Prince of Lies by Lucy Lennox was just so much fun, I totally adored it! The story generally divides into three (unequal length) parts. The book opens with Rowe about to crash the fundraiser seeking to get some face time with the head of a company who could bring his app to market. This part is pretty much all hijinks, as Rowe is literally the worst liar in the world and he gets himself into increasingly complicated entanglements as he tries to pretend he is a “quirky, eccentric billionaire.” Rowe not only knows nothing about the uber-rich, but he has no idea that Sterling Chase isn’t actually a real person. Of course, he is aided by the fact that no one else knows that either, as Bash and his fellow founders keep their ownership a secret to protect their privacy after their first app went gangbusters and made them all billionaires. The whole situation is absurd and silly, but fun. The goofy stuff isn’t always my style of humor, but it ended up working for me, mostly because Rowe is incredibly endearing and also because Bash is having so much fun with it. Bash knows immediately that Rowe is faking all of this and he can’t help but want to see just how far Rowe is willing to spin all this out. I did find it hard to believe that Rowe genuinely thought everyone was falling for this ruse, as he truly is a terrible liar and his claims and antics get increasingly more absurd. But this portion nicely sets up a chance to get to know both men and see them start to get to know each other.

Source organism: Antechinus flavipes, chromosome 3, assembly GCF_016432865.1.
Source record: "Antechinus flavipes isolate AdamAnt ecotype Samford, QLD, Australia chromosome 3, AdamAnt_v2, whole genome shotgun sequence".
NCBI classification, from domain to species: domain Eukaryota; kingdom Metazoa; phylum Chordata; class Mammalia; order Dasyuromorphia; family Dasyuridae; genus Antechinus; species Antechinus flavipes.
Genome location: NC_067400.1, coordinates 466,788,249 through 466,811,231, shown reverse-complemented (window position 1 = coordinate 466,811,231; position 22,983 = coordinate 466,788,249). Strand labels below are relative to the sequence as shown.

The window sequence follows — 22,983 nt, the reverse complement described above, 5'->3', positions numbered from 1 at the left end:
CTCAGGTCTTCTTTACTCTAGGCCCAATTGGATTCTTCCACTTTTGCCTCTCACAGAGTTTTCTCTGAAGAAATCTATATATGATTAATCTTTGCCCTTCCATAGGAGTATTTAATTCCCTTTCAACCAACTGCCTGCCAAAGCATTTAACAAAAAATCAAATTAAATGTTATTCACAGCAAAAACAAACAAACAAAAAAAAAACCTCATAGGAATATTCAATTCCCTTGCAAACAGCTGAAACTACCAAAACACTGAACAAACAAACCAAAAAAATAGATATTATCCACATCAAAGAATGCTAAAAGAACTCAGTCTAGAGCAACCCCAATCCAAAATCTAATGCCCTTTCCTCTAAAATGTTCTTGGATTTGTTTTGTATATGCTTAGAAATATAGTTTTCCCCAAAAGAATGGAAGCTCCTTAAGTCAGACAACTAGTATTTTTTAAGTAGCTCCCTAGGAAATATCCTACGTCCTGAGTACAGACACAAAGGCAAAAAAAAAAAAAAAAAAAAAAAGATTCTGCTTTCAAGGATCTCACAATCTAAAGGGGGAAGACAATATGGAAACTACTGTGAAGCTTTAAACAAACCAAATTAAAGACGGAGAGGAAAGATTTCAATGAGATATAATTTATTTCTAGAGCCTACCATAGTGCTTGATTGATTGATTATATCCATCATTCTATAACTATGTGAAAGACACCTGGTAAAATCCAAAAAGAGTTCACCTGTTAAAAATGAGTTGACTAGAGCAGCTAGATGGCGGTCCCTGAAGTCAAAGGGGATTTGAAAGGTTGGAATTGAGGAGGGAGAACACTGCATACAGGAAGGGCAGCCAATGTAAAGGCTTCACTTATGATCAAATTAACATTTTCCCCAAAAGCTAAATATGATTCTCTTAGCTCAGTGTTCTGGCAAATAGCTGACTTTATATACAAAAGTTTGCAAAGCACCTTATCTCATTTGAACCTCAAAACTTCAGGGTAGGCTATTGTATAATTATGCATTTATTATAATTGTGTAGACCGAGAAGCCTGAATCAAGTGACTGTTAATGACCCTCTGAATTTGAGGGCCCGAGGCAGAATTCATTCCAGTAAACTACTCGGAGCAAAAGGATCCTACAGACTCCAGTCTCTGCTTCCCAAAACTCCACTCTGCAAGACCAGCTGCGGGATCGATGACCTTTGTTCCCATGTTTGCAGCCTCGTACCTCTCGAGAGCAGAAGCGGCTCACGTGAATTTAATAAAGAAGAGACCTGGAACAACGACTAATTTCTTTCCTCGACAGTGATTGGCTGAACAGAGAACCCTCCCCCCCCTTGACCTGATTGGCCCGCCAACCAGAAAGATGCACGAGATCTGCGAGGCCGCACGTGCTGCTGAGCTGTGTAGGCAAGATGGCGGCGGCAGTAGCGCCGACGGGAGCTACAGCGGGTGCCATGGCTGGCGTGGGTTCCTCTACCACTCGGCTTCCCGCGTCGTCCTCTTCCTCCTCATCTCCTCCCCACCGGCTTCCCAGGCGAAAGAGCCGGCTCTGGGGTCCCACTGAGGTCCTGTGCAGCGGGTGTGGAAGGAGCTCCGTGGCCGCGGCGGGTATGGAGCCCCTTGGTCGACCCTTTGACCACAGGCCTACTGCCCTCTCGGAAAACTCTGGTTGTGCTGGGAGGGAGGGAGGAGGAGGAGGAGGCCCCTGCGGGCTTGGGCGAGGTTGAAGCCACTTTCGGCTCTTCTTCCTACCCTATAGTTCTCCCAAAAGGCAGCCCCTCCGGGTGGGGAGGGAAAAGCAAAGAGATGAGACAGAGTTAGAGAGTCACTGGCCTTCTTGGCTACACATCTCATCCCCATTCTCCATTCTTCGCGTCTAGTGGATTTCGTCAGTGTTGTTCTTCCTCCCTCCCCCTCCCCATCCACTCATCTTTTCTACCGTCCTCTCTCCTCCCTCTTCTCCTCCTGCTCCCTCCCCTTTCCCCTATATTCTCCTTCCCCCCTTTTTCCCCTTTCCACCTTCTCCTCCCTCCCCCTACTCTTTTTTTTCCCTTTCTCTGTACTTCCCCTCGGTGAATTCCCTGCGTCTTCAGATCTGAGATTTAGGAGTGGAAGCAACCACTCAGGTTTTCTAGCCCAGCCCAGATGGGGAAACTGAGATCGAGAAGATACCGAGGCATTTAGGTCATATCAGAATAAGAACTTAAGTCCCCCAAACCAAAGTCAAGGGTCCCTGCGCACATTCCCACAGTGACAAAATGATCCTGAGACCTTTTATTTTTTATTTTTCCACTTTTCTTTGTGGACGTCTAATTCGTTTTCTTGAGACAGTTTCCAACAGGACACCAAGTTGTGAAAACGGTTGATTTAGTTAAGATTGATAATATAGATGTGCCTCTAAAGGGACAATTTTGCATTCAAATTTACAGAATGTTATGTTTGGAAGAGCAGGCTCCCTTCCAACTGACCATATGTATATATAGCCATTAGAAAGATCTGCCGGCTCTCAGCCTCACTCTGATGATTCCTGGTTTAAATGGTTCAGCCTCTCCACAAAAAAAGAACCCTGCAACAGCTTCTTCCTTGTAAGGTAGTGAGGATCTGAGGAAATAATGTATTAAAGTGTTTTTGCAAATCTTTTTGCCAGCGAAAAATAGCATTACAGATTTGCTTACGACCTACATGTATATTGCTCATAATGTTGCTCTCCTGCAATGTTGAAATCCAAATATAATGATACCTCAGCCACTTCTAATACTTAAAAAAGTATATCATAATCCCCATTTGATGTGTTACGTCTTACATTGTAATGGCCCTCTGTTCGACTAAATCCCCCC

Though the set up is fun, I was really pleased that Lennox didn’t drag out the charade of the fake identities throughout the book. Though both guys are starting to fall for each other pretty fast, they share the truth about who they are before things get physical. I think this was a good decision, as it gives us a chance to see Rowe and Bash connect authentically with each other. They are so different in many ways, but they fit so well. There is a joy to Rowe, and he is such a sweet, kind, and caring guy. He helps to bring some light back into Bash’s life, and Bash finds himself charmed by Rowe despite himself. And Bash is supportive and encouraging to Rowe, helping him believe in himself more and see himself as worthy. They are sweet and sexy and just really lovely together.

The final conflict is one I don’t want to get into too much, as it is not revealed in the blurb and it is theoretically a surprise. To be honest, it was clear to me early on where things were going (and it will probably be clear to many readers), but again, Lennox takes things in a little bit of a different direction than I was expecting, which I loved. This portion gives the guys a chance to really work together, as well as adding some nice found family moments as the other company founders (and Bash’s best friends) get involved. These guys are a lot of fun and Lennox teases out some of their potential stories, and it sounds like we may get some more books for them, as well.

Overall, I just really enjoyed this story. I loved Rowe and Bash together and found them great characters with a really fun dynamic. I think the book balances the bit of silliness and absurdity well with some more grounded and serious moments. Lennox fans should love this one, but I think this story is a great choice for anyone who enjoys contemporaries with a dose of humor.

jay signature